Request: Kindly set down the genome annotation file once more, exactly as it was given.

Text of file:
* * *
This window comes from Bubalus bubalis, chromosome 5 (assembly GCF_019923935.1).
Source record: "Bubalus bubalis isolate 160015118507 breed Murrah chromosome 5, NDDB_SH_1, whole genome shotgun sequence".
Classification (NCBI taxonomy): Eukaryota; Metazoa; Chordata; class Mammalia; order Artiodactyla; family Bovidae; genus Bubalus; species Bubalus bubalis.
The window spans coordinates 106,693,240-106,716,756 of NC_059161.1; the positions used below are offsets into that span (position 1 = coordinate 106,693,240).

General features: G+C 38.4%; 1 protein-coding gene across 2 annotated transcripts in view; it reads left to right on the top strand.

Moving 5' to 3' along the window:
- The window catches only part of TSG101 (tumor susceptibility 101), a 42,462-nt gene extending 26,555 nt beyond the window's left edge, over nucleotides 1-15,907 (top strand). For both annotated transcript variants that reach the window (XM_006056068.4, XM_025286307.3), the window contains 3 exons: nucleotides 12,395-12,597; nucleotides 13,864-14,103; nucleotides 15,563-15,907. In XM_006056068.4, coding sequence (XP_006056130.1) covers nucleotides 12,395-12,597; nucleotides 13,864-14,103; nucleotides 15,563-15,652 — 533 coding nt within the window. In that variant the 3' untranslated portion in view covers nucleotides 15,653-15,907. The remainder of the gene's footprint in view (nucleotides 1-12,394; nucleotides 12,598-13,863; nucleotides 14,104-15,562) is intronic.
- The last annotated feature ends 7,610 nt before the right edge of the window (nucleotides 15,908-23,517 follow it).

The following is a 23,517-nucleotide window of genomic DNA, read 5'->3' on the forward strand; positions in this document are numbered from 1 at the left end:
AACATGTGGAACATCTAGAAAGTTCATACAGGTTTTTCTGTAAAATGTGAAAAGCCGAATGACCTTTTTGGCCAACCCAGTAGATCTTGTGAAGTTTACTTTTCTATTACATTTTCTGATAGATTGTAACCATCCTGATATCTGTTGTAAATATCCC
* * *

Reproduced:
This window comes from Bubalus bubalis, chromosome 5 (assembly GCF_019923935.1).
Source record: "Bubalus bubalis isolate 160015118507 breed Murrah chromosome 5, NDDB_SH_1, whole genome shotgun sequence".
Classification (NCBI taxonomy): Eukaryota; Metazoa; Chordata; class Mammalia; order Artiodactyla; family Bovidae; genus Bubalus; species Bubalus bubalis.
The window spans coordinates 106,693,240-106,716,756 of NC_059161.1; the positions used below are offsets into that span (position 1 = coordinate 106,693,240).

General features: G+C 38.4%; 1 protein-coding gene across 2 annotated transcripts in view; it reads left to right on the top strand.

Moving 5' to 3' along the window:
- The window catches only part of TSG101 (tumor susceptibility 101), a 42,462-nt gene extending 26,555 nt beyond the window's left edge, over nucleotides 1-15,907 (top strand). For both annotated transcript variants that reach the window (XM_006056068.4, XM_025286307.3), the window contains 3 exons: nucleotides 12,395-12,597; nucleotides 13,864-14,103; nucleotides 15,563-15,907. In XM_006056068.4, coding sequence (XP_006056130.1) covers nucleotides 12,395-12,597; nucleotides 13,864-14,103; nucleotides 15,563-15,652 — 533 coding nt within the window. In that variant the 3' untranslated portion in view covers nucleotides 15,653-15,907. The remainder of the gene's footprint in view (nucleotides 1-12,394; nucleotides 12,598-13,863; nucleotides 14,104-15,562) is intronic.
- The last annotated feature ends 7,610 nt before the right edge of the window (nucleotides 15,908-23,517 follow it).

The following is a 23,517-nucleotide window of genomic DNA, read 5'->3' on the forward strand; positions in this document are numbered from 1 at the left end:
AACATGTGGAACATCTAGAAAGTTCATACAGGTTTTTCTGTAAAATGTGAAAAGCCGAATGACCTTTTTGGCCAACCCAGTAGATCTTGTGAAGTTTACTTTTCTATTACATTTTCTGATAGATTGTAACCATCCTGATATCTGTTGTAAATATCCC